and useful to someone like david rumsey, a san francisco map collector with a healthy respect for apples efforts in digital map making. he runs apple maps on one ipad and google maps on his other. >> what's interesting about the apple is we are in 3-d. so as we zoom in we can change and see the whole scene in three dimensions. in google maps we can zoom in or course, the resolution is just as good. but we don't see it in 3-d. in order to see it in 3-d, we go to google earth. so googles got two applications, apple rolled it all into one. it's amazing they put this together so quickly. in some ways you see as a collector, i'd say i want them both. >> reporter: rumsey acknowledges that making maps always has been difficult, costly and labor- intensive. google is usually regarded as the leader of the digital world in maps, with everything from skyview to street view to google earth contributing to its displays. brian mcclendon is vice president of google maps. >> we worked very hard, we bought data from as many providers who had already been making maps before and tried to bring them togethe
) >> the eyes of the nation are on san francisco as the republican party convenes to nominate its choice for president. >> narrator: and in 1964, mitt traveled with his dad to watch him take on conservative republican senator barry goldwater. >> the republican party should unequivocally repudiate extremists of the right and the left, and reject their efforts to infiltrate or attach themselves to our party or its candidates. >> mitt is absorbing all of this. he sees his father basically taking a stand and admires his father greatly for this. >> narrator: but it was barry goldwater's convention. >> i would remind you that extremism in the defense of liberty is no vice. (crowd cheers) >> narrator: and when goldwater received the nomination, mitt saw his father angrily storm out. >> i think that my father was always willing to live according to his principles. he didn't shy away from any challenge. he was a very strong person in doing that. and we learned that you have to live up to what you believe in. >> narrator: one thing george romney believed in was the vietnam war. and one year later,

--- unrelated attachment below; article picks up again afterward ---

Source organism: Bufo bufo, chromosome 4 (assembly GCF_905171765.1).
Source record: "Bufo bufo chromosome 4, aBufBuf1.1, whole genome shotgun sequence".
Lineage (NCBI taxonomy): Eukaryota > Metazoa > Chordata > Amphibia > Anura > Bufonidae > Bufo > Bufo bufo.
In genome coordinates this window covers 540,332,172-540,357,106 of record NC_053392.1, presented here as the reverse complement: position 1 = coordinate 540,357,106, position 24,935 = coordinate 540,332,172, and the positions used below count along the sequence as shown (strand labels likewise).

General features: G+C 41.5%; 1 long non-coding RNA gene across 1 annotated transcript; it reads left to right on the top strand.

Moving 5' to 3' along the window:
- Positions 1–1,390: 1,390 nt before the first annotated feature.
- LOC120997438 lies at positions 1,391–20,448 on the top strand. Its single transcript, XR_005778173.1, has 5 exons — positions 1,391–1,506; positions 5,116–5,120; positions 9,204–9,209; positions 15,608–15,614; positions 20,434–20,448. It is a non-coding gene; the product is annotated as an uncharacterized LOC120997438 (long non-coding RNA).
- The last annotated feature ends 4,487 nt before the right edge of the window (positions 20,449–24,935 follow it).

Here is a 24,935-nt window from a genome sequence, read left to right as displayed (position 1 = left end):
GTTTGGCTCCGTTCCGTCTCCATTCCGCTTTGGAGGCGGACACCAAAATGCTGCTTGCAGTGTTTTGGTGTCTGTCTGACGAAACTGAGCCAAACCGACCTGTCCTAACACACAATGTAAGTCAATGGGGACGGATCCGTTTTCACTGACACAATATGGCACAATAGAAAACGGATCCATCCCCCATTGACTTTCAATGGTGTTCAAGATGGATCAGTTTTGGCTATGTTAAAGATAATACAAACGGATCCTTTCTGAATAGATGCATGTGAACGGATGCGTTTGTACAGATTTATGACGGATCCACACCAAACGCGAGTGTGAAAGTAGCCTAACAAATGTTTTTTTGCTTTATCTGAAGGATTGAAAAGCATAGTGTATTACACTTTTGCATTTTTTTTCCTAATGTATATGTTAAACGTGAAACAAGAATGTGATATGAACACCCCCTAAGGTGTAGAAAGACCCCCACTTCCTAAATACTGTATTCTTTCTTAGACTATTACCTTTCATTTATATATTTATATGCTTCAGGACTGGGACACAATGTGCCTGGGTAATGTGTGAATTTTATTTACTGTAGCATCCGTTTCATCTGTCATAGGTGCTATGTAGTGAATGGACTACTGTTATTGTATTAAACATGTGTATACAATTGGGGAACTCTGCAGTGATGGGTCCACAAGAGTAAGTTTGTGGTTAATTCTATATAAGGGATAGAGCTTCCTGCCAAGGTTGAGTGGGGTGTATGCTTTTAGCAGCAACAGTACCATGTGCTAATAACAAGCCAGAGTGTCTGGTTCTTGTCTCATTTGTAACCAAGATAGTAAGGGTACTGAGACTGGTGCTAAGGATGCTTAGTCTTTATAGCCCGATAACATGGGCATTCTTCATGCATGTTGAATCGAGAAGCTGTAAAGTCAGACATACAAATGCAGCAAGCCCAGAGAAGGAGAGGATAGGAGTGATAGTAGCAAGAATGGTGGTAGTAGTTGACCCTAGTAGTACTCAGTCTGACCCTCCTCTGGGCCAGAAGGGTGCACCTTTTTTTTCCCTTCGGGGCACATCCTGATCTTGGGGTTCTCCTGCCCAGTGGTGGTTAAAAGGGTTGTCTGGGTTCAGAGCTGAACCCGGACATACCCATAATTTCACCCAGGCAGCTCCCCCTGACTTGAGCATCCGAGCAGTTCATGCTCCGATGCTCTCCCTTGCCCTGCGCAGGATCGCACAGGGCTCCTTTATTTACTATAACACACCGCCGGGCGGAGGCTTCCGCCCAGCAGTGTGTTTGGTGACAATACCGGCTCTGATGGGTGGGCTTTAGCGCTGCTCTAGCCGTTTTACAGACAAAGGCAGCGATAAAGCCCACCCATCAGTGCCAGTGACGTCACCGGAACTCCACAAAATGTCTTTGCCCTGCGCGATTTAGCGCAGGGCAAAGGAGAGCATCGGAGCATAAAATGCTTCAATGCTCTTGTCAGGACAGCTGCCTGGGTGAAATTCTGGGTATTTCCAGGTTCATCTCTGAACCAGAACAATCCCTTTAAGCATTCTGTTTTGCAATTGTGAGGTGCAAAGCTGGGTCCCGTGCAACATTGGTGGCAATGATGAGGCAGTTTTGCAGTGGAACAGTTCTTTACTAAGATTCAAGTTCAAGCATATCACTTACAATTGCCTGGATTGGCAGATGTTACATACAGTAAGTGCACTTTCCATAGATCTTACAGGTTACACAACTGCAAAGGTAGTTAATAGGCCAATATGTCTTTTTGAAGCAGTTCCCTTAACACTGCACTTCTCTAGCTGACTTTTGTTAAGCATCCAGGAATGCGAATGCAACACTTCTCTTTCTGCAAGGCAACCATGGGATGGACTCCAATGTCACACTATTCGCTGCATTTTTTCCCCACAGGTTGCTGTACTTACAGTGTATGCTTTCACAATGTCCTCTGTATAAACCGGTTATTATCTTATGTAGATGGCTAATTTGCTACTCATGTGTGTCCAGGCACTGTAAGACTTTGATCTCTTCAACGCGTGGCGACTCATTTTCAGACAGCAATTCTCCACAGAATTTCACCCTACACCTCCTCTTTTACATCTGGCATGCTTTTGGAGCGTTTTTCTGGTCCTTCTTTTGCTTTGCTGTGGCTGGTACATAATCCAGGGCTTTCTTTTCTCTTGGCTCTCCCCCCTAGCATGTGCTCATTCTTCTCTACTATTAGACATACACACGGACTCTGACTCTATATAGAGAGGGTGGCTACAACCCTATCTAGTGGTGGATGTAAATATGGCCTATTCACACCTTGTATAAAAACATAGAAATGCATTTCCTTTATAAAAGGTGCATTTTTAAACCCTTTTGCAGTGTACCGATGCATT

Search Results 0 to 12 of about 13 (some duplicates have been removed)